For their first race as the sole tyre supplier, Pirelli have brought their hard tyre as the prime and the soft as the option. Interestingly, the weather forecast suggests that rain showers might further enliven proceedings, so of course the wets and the intermediates are also here. Because of that the teams will be given an extra set of prime tyres for use during Friday free practice, bringing their total allocation up to 12 sets of dry-weather tyres over the course of the weekend and allowing them to run more laps in free practice to finalise set-ups.

The Italian company will differentiate their types and compounds with colour coding of the Pirelli and PZero logos on the sidewalls, so over the course of the season watch out for: wet - orange; intermediate - light blue; supersoft - red; soft - yellow; medium - white; and hard - silver.

As far as Red Bull’s prospects are concerned, the champion had this to say: "There is uncertainty maybe to know where you are compared to the others, certainly. We've never had that before - when you would have played with just the typical things like fuel loads.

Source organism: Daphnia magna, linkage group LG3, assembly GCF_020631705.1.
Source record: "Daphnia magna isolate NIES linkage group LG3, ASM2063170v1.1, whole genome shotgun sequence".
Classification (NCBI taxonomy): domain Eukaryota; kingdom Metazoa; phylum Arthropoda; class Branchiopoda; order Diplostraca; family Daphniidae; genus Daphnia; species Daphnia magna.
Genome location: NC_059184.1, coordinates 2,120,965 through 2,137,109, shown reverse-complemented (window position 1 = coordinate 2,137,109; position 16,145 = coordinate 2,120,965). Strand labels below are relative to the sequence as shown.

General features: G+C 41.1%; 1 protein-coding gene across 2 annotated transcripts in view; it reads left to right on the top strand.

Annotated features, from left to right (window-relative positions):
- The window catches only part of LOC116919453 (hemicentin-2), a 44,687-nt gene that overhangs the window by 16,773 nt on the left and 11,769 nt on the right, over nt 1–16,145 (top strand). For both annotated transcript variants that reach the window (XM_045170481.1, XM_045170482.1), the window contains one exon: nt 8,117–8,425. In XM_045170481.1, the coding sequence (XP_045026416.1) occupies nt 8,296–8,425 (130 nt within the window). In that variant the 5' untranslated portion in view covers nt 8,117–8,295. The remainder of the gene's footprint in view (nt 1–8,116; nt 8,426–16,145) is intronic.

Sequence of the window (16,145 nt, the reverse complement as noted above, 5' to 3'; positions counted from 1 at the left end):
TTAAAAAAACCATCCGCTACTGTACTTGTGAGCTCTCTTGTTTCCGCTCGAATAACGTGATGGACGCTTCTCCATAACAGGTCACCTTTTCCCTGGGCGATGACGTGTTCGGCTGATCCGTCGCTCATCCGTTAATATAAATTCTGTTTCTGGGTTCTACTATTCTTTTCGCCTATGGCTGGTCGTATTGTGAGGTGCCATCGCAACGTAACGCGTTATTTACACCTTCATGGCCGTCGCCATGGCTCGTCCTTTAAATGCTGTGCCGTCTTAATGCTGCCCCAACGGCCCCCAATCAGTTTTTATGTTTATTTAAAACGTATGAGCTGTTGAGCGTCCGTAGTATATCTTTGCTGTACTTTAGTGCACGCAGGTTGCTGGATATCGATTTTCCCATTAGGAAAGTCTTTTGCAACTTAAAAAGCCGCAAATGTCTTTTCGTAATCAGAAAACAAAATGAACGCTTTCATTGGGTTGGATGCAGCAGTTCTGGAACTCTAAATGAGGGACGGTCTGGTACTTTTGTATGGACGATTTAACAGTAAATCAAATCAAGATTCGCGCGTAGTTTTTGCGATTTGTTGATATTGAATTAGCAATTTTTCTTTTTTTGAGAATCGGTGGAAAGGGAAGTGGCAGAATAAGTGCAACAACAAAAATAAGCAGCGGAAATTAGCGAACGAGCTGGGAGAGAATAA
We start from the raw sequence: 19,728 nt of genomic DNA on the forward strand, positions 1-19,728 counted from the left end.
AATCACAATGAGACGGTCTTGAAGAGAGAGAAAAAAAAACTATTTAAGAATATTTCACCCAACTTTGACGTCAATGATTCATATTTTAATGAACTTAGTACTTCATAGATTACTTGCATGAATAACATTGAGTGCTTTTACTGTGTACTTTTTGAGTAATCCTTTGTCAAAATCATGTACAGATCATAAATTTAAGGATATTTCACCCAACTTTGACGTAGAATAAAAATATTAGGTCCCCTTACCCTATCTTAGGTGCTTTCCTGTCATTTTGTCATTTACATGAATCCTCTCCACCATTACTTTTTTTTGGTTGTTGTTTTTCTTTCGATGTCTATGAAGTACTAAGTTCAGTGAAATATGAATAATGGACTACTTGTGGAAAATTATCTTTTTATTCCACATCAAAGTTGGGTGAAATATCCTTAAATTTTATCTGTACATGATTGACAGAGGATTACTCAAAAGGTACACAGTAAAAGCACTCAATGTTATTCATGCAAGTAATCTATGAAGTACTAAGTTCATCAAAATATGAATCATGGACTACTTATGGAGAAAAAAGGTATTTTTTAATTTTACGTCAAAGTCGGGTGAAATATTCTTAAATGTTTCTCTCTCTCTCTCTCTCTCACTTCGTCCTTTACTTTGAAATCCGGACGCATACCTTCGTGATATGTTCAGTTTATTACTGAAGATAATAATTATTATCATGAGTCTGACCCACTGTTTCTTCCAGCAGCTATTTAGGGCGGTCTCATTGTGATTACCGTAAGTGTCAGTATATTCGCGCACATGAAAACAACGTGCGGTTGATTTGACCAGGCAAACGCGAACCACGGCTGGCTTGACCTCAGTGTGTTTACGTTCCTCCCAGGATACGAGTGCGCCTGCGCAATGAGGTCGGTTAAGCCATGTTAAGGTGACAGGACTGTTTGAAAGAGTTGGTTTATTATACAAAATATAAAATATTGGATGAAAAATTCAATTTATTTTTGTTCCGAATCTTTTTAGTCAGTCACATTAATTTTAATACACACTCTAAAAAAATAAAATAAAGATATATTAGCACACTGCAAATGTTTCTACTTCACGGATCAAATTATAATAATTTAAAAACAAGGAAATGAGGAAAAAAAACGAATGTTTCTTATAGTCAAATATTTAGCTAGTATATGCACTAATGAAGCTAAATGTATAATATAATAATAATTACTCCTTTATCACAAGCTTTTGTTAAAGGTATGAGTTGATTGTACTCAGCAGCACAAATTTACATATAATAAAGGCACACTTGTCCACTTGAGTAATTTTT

"This time some people brought their aero packages earlier or later. Then, apart from fuel loads which with no refuelling means can vary from zero to 160 kg or more, there are the tyres which, depending on their state, new or used, and then with a couple of laps of use or quite a few, you can throw another couple of seconds in that.

"It means it can all mix up, and that is what we have seen in the tests. And that is why it has been so difficult to read how strong the others are.

"But uncertainty for ourselves? We don't need to be afraid of that, because I think we know what we have done and we should be in good shape. Now it is just the question to be answered of how we compare relative to the others."